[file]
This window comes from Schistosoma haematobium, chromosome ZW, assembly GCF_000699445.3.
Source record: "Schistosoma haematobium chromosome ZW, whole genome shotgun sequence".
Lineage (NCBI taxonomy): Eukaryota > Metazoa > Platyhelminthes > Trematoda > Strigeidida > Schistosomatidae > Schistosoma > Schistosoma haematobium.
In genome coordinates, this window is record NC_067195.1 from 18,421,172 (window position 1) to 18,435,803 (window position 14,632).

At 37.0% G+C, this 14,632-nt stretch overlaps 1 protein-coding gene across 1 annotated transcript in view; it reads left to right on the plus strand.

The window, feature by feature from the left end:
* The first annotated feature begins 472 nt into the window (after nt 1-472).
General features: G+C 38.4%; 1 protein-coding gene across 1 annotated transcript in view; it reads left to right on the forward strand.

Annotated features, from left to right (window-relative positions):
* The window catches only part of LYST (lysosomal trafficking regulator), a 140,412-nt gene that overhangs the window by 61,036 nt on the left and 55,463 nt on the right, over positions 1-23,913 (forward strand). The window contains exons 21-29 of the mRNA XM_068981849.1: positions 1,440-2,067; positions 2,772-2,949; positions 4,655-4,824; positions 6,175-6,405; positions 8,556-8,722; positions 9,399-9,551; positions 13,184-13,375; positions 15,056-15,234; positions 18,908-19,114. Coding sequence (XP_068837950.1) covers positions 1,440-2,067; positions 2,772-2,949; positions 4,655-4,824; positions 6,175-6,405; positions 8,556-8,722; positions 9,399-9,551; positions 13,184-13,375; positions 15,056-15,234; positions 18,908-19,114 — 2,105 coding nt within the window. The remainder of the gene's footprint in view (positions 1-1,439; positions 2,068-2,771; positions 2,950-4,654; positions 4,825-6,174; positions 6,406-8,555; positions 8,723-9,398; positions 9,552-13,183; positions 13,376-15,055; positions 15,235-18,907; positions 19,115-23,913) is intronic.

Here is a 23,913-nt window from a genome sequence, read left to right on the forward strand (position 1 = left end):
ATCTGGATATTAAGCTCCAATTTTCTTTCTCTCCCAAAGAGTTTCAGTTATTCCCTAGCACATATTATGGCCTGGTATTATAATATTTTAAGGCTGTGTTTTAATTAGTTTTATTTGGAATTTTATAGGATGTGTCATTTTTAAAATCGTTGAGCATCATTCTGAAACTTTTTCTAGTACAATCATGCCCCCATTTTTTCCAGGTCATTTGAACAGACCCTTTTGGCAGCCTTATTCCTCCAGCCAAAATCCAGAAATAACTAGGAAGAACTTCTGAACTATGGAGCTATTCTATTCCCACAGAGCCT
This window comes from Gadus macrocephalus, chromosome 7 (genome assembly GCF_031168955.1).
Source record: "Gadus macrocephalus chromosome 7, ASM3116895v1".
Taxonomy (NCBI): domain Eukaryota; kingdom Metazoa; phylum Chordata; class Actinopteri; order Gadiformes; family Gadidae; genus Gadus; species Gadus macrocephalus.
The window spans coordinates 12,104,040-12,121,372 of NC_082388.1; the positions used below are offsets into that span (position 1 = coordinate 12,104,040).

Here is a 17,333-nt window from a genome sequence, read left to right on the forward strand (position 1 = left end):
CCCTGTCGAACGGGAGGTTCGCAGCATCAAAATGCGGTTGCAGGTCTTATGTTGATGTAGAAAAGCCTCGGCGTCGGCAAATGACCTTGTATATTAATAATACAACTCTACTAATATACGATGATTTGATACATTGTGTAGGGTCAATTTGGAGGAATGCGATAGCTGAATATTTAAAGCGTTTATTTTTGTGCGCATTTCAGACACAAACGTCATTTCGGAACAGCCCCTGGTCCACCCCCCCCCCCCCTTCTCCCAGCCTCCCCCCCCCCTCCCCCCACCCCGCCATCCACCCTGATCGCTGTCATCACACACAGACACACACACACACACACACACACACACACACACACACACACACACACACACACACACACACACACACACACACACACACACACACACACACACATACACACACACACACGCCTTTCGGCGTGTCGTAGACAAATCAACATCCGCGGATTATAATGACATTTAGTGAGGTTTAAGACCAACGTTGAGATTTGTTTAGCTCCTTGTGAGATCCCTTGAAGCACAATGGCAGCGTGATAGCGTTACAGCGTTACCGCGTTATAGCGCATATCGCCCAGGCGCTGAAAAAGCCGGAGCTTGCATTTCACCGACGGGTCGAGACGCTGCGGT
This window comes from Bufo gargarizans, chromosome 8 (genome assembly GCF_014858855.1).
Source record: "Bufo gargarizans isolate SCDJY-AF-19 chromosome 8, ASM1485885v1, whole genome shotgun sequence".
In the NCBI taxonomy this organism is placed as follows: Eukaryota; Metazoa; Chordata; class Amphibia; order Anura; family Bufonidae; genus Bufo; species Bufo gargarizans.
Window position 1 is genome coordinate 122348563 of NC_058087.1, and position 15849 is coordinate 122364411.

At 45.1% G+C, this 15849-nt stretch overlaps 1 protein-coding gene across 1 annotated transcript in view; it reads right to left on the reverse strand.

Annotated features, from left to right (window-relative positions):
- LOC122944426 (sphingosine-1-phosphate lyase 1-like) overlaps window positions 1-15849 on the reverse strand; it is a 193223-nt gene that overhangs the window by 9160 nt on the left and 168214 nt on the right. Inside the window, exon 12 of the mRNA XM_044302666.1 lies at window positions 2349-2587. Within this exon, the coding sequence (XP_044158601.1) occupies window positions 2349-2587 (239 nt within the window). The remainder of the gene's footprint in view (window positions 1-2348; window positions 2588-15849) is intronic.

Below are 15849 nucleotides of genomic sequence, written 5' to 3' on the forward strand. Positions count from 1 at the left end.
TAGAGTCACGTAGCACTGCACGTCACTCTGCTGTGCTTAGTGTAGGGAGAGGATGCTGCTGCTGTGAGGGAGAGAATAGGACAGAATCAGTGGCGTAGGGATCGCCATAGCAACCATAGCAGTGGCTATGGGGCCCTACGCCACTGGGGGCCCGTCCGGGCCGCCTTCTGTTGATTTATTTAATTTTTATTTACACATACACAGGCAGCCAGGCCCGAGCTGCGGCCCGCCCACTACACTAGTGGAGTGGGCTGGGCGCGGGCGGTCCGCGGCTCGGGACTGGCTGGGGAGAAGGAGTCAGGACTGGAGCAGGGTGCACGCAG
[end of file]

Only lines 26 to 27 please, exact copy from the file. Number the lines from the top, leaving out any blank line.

Below are 15849 nucleotides of genomic sequence, written 5' to 3' on the forward strand. Positions count from 1 at the left end.
TAGAGTCACGTAGCACTGCACGTCACTCTGCTGTGCTTAGTGTAGGGAGAGGATGCTGCTGCTGTGAGGGAGAGAATAGGACAGAATCAGTGGCGTAGGGATCGCCATAGCAACCATAGCAGTGGCTATGGGGCCCTACGCCACTGGGGGCCCGTCCGGGCCGCCTTCTGTTGATTTATTTAATTTTTATTTACACATACACAGGCAGCCAGGCCCGAGCTGCGGCCCGCCCACTACACTAGTGGAGTGGGCTGGGCGCGGGCGGTCCGCGGCTCGGGACTGGCTGGGGAGAAGGAGTCAGGACTGGAGCAGGGTGCACGCAG